One piece of research for writing the sequel for Dragonfly Prince involves a character who doesn’t actually appear in the book, yet her influence is part of the story. She is based on my great-grandmother, who lived to the glorious age of 98. My great-grandmother was a fascinating woman. There were aspects of her personality that, to this day, I’ve never been able to reconcile. She was a variety of eccentricities with a heart of gold.

On Sunday morning, Realm and I worshiped with members of the Lord’s church in the building my great-grandmother took us to when I visited as a kid. The congregation happened to be having their homecoming, celebrating 123 years. There was another visitor there who said he hadn’t been back in sixty years. He talked about some of the things he remembered as a boy living there. He knew my great-grandfather—well, step great-grandfather.

Listening to him sparked my own memories. I remember arriving at Gaga’s (that’s what we called her–no, not Lady Gaga) at night when I was little. She came out of the house to meet us—she loved people, especially her own flesh and blood. She had a wrinkly, round face framed by a filmy scarf. Beneath the scarf was a head full of curlers. She wore a duster and tiny little slippers. Everything was tiny about her except her eyes and her personality.

turning down memory lane
Turning down the road to Gaga’s house.

The house she lived in she kept like a museum. You see, her second husband had been married before to a woman named Lucy, who died three days before I was born. When Gaga remarried, she came to live in “Lucy’s house.”

I remember entering the house as a kid. It was like going back in time. In the corner of the sitting room was one of those big televisions you see on black and white films—you know, the ones they would depict a smiling family sitting in front of. There were long, plastic mats laid out anywhere there was carpet. It was Lucy’s carpet. Even as a child, I knew to stay on the walkways. I remember losing my balance and stepping on the carpet by accident. Fortunately, Gaga didn’t see it.

down memory lane
The road to Gaga’s house.

I loved going upstairs. There were two big rooms with dormer windows that jutted out of the roof. They let in all the light. Between the two bedrooms was a hall with a big walk-in closet. I could not imagine what that closet was any good for. It had no shelves. It was completely bare except for a big vase-looking thing that Gaga always reminded us was “the slop jar.” I had no idea what that meant, but I would comment that I wished that closet had been a bathroom. It was the perfect size. 🙂 And that way I wouldn’t have to walk all the way downstairs and across the house to the only toilet—which happened to be in front of Gaga’s bedroom, where she was sure to hear you, grab your arm, and start talking before you ever reached the bathroom door.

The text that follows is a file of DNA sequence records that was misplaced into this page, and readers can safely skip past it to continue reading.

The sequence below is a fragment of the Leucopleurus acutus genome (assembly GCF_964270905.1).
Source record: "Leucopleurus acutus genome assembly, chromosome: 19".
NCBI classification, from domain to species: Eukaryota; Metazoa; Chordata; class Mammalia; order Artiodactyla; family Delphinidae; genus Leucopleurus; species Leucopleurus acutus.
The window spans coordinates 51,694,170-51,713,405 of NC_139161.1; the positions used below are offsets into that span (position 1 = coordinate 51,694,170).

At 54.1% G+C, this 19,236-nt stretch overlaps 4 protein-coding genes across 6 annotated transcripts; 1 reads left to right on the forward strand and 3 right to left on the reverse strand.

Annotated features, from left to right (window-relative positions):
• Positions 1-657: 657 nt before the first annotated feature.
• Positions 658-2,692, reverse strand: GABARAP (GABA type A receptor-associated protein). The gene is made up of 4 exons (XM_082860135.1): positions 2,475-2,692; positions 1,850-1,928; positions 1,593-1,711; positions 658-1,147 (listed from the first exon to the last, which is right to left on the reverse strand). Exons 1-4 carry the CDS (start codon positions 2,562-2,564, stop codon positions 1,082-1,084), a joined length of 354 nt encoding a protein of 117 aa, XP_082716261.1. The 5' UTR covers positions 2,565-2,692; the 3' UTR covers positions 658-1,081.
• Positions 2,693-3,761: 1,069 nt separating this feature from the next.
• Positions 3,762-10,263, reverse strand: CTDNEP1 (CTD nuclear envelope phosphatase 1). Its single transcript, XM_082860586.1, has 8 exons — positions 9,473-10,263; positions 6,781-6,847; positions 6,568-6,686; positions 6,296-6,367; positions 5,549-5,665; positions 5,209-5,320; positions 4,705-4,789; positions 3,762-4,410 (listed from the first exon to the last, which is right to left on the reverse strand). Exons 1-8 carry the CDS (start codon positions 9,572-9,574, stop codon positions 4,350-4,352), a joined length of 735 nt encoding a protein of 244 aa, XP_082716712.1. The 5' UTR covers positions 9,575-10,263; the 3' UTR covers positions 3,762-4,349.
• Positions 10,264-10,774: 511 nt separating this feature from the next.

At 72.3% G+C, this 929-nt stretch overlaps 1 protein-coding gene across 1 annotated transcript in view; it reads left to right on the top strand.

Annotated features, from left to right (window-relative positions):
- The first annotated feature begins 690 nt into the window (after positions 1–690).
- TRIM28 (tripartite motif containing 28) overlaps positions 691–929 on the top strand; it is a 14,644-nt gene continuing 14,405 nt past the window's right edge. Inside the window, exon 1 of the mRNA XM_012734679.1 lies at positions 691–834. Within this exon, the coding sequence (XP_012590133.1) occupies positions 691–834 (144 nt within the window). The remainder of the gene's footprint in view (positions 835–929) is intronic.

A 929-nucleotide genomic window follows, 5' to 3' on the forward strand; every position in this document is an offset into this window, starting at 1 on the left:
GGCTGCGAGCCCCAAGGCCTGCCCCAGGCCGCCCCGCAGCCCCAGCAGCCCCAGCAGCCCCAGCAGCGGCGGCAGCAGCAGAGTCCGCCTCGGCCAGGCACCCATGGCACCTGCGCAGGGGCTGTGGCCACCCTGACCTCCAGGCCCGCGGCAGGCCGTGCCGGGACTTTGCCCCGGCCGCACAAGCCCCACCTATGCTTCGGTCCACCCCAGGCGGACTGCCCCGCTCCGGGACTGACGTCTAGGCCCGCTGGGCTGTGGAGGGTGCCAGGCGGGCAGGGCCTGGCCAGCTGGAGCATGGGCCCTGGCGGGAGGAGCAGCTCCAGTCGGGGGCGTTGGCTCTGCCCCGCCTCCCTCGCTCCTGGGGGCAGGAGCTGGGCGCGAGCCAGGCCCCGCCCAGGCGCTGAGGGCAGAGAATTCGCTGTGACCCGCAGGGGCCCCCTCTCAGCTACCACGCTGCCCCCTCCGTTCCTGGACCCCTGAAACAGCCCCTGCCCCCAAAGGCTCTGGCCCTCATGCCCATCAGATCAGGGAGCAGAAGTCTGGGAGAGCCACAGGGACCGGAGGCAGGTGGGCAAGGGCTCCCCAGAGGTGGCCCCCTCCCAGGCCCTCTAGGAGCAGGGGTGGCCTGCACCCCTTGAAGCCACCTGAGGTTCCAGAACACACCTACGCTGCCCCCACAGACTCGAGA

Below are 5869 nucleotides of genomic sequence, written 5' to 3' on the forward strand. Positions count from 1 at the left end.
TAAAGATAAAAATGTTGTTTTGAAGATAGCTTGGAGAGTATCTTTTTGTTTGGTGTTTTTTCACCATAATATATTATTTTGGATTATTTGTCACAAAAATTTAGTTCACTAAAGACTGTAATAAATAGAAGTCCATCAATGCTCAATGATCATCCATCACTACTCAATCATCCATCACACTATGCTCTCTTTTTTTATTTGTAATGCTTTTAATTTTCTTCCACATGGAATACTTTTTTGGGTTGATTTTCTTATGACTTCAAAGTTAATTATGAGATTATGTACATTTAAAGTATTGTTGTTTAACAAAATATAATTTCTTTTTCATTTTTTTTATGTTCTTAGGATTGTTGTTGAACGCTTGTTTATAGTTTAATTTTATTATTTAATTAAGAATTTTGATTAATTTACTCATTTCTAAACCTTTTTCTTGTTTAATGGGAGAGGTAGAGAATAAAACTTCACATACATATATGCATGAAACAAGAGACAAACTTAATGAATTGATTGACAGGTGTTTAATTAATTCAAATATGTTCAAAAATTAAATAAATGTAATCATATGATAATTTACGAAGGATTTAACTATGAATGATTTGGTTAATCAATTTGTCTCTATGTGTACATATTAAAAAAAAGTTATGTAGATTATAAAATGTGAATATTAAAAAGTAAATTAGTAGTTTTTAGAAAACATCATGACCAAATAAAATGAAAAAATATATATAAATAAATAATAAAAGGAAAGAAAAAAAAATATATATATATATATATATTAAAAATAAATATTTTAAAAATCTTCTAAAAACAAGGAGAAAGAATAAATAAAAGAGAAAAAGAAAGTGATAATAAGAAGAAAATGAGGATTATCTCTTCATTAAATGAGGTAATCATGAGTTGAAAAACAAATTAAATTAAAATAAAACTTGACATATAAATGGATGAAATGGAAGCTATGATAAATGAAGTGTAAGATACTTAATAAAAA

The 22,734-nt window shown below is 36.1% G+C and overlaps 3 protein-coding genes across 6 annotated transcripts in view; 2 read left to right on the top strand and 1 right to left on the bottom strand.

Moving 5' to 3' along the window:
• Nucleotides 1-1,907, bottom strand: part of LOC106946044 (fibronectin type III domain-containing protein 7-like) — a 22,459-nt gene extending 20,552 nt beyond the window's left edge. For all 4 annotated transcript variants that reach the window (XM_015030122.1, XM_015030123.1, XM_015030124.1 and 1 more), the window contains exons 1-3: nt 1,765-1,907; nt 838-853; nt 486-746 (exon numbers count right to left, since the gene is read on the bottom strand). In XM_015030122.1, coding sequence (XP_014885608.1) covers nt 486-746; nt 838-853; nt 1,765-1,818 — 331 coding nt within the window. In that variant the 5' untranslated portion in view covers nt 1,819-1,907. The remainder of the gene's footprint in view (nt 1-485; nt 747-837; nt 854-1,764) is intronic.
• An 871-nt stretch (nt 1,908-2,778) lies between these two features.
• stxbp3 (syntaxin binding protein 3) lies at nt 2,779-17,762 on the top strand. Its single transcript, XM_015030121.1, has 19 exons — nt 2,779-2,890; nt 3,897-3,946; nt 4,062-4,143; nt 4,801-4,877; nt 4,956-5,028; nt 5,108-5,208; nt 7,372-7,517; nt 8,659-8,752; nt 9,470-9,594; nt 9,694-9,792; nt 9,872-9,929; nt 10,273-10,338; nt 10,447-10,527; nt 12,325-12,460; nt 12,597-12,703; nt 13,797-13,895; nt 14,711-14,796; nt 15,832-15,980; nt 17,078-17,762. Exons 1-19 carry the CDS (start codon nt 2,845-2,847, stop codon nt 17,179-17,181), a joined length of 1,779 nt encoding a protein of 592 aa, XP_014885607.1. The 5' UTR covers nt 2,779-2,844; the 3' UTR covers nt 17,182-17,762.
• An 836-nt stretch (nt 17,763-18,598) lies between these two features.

Gaga could talk. She had a way of saying things like they were well-kept secrets that she was letting you in on. But what she said often didn’t make any sense! It made sense to her; and if you took the time to listen, she would explain what she meant. Then her eyes would twinkle, she’d purse her lips in a special Gaga sort of way, and look at you as though she’d just told you the answer to the most interesting question you hadn’t thought to ask.

gaga's house
Gaga’s house

Today, the house is falling apart, but my memories are still vivid. I can still hear Gaga’s slippered feet shuffling along the plastic. I can still see her wrapped head looking up at us from the bottom of the stairs. I can still feel her warm fingers clutching my arm because she has something to tell me. Something wonderful.